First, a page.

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Me and My Daddy Listen to Bob Marley

Novellas and Stories

List Price: $24.00

February 10, 2015 | Hardcover | 6.1 x 9.1, 256 pages | ISBN 9781619024649
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Ann Pancake’s 2007 novel Strange As This Weather Has Been exposed the devastating fallout of mountaintop removal mining on a single West Virginia family. In Me and My Daddy Listen to Bob Marley, a follow-up collection of eleven astonishing novellas and short stories, Pancake again features characters who are intensely connected to their land–sometimes through love, sometimes through hate–and who experience brokenness and loss, redemption and revelation, often through their relationships to places under siege. Retired strip miners find themselves victimized by the industry that supported them; a family breaks down along generation lines over a fracking lease; children transcend addict parents and adult suicide; an urban woman must confront her skepticism about worlds behind this one when she finds bones through a mysterious force she can’t name. Me and My Daddy Listen to Bob Marley explores poverty, class, environmental breakdown and social collapse while also affirming the world’s sacredness.

Ann Pancake’s ear for the Appalachian dialect is both pitch-perfect and respectful, that of one who writes from the heart of this world. Her firsthand knowledge of her rural place and her exquisite depictions of the intricacies of families may remind one of Alice Munro.

About Ann Pancake

Ann Pancake is a native of West Virginia. Her first novel was based on interviews with West Virginians living in the shadow of mountaintop removal mining. Strange As this Weather Has Been was on Kirkus's Top Ten Fiction List, won the 2007 Weatherford Award, and was a finalist for the 2008 Orion Book Award. She has also received an NEA grant, the Whiting Award, a Pushcart Prize, and the Bakeless Award for her first collection of stories, Given Ground.

Praise
"The most compelling aspect of the book is the way a community's collective voice seems to permeate each story....Pancake's stories possess a rough beauty, and also an edge....these stories are worth the wait."--Orion

"Much lauded Seattle-based writer Ann Pancake has a remarkable gift for bringing West Virginia (her childhood home) to life on the page. This new collection of short stories and novellas includes vivid tales of working-class folks living amid the devastation of a type of strip mining known as mountain top removal. She imbues her characters with powerful, poetic voices, and unspools each story--of misfortune, family loyalty, long-held secrets--with a mixture of tension and mystery that unearths many strata of emotion." --Seattle Magazine

"Pancake's bravura tales carry the pulse of a betrayed yet beautiful place of loyalty and resilience." -- Booklist

"Many of these stories by novelist Pancake (Strange as This Weather Has Been, 2007, etc.) are told from the perspectives of children and adolescents, the better to capture the eeriness of the Appalachian landscape and the folkways of the grown-ups who occupy it....her ear for dialect is well-tuned, and the collection has its comic touches....smartly styled..." --Kirkus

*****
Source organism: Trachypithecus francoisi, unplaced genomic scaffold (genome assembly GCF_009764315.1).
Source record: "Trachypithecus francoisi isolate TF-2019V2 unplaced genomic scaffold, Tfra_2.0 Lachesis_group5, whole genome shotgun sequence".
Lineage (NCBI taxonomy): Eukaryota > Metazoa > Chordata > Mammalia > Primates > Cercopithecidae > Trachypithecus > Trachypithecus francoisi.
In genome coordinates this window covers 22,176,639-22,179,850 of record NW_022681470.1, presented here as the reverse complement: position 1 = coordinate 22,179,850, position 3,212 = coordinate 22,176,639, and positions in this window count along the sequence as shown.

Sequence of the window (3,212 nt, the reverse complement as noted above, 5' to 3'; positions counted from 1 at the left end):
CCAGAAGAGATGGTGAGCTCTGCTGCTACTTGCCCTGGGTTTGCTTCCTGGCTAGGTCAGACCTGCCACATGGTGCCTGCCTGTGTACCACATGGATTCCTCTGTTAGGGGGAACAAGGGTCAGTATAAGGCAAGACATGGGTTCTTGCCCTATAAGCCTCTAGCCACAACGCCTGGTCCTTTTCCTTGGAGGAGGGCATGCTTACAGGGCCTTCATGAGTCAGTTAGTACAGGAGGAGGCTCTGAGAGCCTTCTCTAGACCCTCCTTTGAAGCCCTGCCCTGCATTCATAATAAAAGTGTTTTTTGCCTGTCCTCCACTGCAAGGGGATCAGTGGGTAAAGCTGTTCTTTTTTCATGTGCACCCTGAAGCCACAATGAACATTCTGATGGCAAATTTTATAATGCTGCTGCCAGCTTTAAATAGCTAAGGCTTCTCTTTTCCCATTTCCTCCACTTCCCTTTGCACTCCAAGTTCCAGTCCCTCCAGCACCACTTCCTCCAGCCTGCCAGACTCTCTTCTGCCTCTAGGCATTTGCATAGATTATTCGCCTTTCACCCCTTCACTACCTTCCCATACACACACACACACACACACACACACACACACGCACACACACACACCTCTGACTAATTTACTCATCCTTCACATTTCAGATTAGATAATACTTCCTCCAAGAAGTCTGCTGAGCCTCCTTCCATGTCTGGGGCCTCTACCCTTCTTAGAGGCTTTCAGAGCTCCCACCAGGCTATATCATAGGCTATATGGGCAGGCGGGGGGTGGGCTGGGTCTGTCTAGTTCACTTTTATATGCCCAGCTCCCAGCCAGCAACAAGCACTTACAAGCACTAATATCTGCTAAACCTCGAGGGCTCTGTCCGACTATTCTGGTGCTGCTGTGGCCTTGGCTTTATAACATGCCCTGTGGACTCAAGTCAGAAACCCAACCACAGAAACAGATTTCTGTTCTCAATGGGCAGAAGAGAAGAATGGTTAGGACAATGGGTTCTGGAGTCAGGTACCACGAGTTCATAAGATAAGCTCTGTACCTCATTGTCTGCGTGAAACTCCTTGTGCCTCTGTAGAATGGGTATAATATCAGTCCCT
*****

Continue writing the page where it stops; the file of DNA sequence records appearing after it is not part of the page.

"...gritty, stylish assembly...well-crafted collection." --Publishers Weekly

"These are astonishing stories--tender, alive, full of heart and empathy but never sentimental, full of clenched drama and secrets and surprises but always subtle, full of knotty, poetic language, but also remarkably naturalistic. In her unflinching and lovingly accurate attention to the lives of the working poor, people who have fallen entirely beneath the radar of our literary notice, she occasionally calls to mind the haunting photographs of Walker Evans, but I don't think there's anyone else like Ann in American letters. She is a true original, and I urge with all my heart to read these gorgeous stories. Ann Pancake is one of the best we have." --Dan Chaon, author of Stay Awake and Await Your Reply

"These are astonishing stories--tender, alive, full of heart and empathy but never sentimental, full of clenched drama and secrets and surprises but always subtle, full of knotty, poetic language, but also remarkably naturalistic. In her unflinching and lovingly accurate attention to the lives of the working poor, people who have fallen entirely beneath the radar of our literary notice, she occasionally calls to mind the haunting photographs of Walker Evans, but I don't think there's anyone else like Ann in American letters. She is a true original, and I urge with all my heart to read these gorgeous stories. Ann Pancake is one of the best we have." --Dan Chaon, author of Stay Awake and Await Your Reply

"In Me and My Daddy Listen to Bob Marley, Ann Pancake writes her way deep into the marrow of one of America's wildest and most brutally wounded landscapes, and into the secret lives of its inhabitants, young and old. Her characters' dreams and misfortunes range from comic misadventure to haunting spiritual quest, and their voices, alive with hope and sorrow, restore lush color and rhythm to our lives. Like a water-dowser in thirsty times, Ann Pancake holds the divining-rod of language in her gifted hands, and reveals a mysterious world we can't afford to lose." --Marjorie Sandor

Praise for Strange As This Weather Has Been

"[P]owerful, sure-footed and haunting..."--The New York Times

"Pancake's novel is shockingly pure, like holding gold in your hands, or wheat--all the chaff winnowed away." -- Orion Magazine

"Lush descriptions of the landscape are matched with a hurtling stream-of-consciousness narration to great effect: one doubts neither the characters' voices nor their places in a very complex poverty." --Publishers Weekly

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